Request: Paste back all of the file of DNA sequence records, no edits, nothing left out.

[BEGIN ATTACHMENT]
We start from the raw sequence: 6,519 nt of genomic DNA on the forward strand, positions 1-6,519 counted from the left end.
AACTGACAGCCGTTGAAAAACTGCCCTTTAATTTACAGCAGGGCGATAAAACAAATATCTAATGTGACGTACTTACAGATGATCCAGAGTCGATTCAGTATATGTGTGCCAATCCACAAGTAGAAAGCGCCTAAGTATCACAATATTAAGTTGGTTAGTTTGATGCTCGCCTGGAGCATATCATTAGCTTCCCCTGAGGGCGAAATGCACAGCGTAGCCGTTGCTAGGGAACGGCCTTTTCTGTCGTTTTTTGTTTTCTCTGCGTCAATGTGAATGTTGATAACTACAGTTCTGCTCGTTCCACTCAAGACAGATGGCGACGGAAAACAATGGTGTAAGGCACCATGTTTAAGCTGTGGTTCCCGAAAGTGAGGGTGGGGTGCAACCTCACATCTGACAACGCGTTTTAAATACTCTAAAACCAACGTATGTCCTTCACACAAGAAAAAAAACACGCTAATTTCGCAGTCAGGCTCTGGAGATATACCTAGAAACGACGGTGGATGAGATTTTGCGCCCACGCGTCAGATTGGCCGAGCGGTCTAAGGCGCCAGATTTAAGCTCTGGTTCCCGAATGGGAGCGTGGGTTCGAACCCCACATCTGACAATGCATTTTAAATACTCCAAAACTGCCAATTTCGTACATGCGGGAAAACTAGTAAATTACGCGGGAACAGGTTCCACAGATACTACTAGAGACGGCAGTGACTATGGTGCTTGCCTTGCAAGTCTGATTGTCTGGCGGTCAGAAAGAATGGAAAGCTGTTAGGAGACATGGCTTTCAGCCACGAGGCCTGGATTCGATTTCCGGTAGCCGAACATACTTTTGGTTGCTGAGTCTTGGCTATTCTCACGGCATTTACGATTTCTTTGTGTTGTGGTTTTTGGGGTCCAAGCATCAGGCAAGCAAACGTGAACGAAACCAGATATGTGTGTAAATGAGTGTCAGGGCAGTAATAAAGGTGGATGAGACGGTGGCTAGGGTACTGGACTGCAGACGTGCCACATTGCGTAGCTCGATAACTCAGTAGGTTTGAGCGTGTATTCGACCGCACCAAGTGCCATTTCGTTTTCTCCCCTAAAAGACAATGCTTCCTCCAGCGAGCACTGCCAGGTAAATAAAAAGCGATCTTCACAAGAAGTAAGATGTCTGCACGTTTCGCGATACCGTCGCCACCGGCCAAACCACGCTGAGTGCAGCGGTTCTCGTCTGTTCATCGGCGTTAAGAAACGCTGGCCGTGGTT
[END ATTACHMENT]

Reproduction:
We start from the raw sequence: 6,519 nt of genomic DNA on the forward strand, positions 1-6,519 counted from the left end.
AACTGACAGCCGTTGAAAAACTGCCCTTTAATTTACAGCAGGGCGATAAAACAAATATCTAATGTGACGTACTTACAGATGATCCAGAGTCGATTCAGTATATGTGTGCCAATCCACAAGTAGAAAGCGCCTAAGTATCACAATATTAAGTTGGTTAGTTTGATGCTCGCCTGGAGCATATCATTAGCTTCCCCTGAGGGCGAAATGCACAGCGTAGCCGTTGCTAGGGAACGGCCTTTTCTGTCGTTTTTTGTTTTCTCTGCGTCAATGTGAATGTTGATAACTACAGTTCTGCTCGTTCCACTCAAGACAGATGGCGACGGAAAACAATGGTGTAAGGCACCATGTTTAAGCTGTGGTTCCCGAAAGTGAGGGTGGGGTGCAACCTCACATCTGACAACGCGTTTTAAATACTCTAAAACCAACGTATGTCCTTCACACAAGAAAAAAAACACGCTAATTTCGCAGTCAGGCTCTGGAGATATACCTAGAAACGACGGTGGATGAGATTTTGCGCCCACGCGTCAGATTGGCCGAGCGGTCTAAGGCGCCAGATTTAAGCTCTGGTTCCCGAATGGGAGCGTGGGTTCGAACCCCACATCTGACAATGCATTTTAAATACTCCAAAACTGCCAATTTCGTACATGCGGGAAAACTAGTAAATTACGCGGGAACAGGTTCCACAGATACTACTAGAGACGGCAGTGACTATGGTGCTTGCCTTGCAAGTCTGATTGTCTGGCGGTCAGAAAGAATGGAAAGCTGTTAGGAGACATGGCTTTCAGCCACGAGGCCTGGATTCGATTTCCGGTAGCCGAACATACTTTTGGTTGCTGAGTCTTGGCTATTCTCACGGCATTTACGATTTCTTTGTGTTGTGGTTTTTGGGGTCCAAGCATCAGGCAAGCAAACGTGAACGAAACCAGATATGTGTGTAAATGAGTGTCAGGGCAGTAATAAAGGTGGATGAGACGGTGGCTAGGGTACTGGACTGCAGACGTGCCACATTGCGTAGCTCGATAACTCAGTAGGTTTGAGCGTGTATTCGACCGCACCAAGTGCCATTTCGTTTTCTCCCCTAAAAGACAATGCTTCCTCCAGCGAGCACTGCCAGGTAAATAAAAAGCGATCTTCACAAGAAGTAAGATGTCTGCACGTTTCGCGATACCGTCGCCACCGGCCAAACCACGCTGAGTGCAGCGGTTCTCGTCTGTTCATCGGCGTTAAGAAACGCTGGCCGTGGTT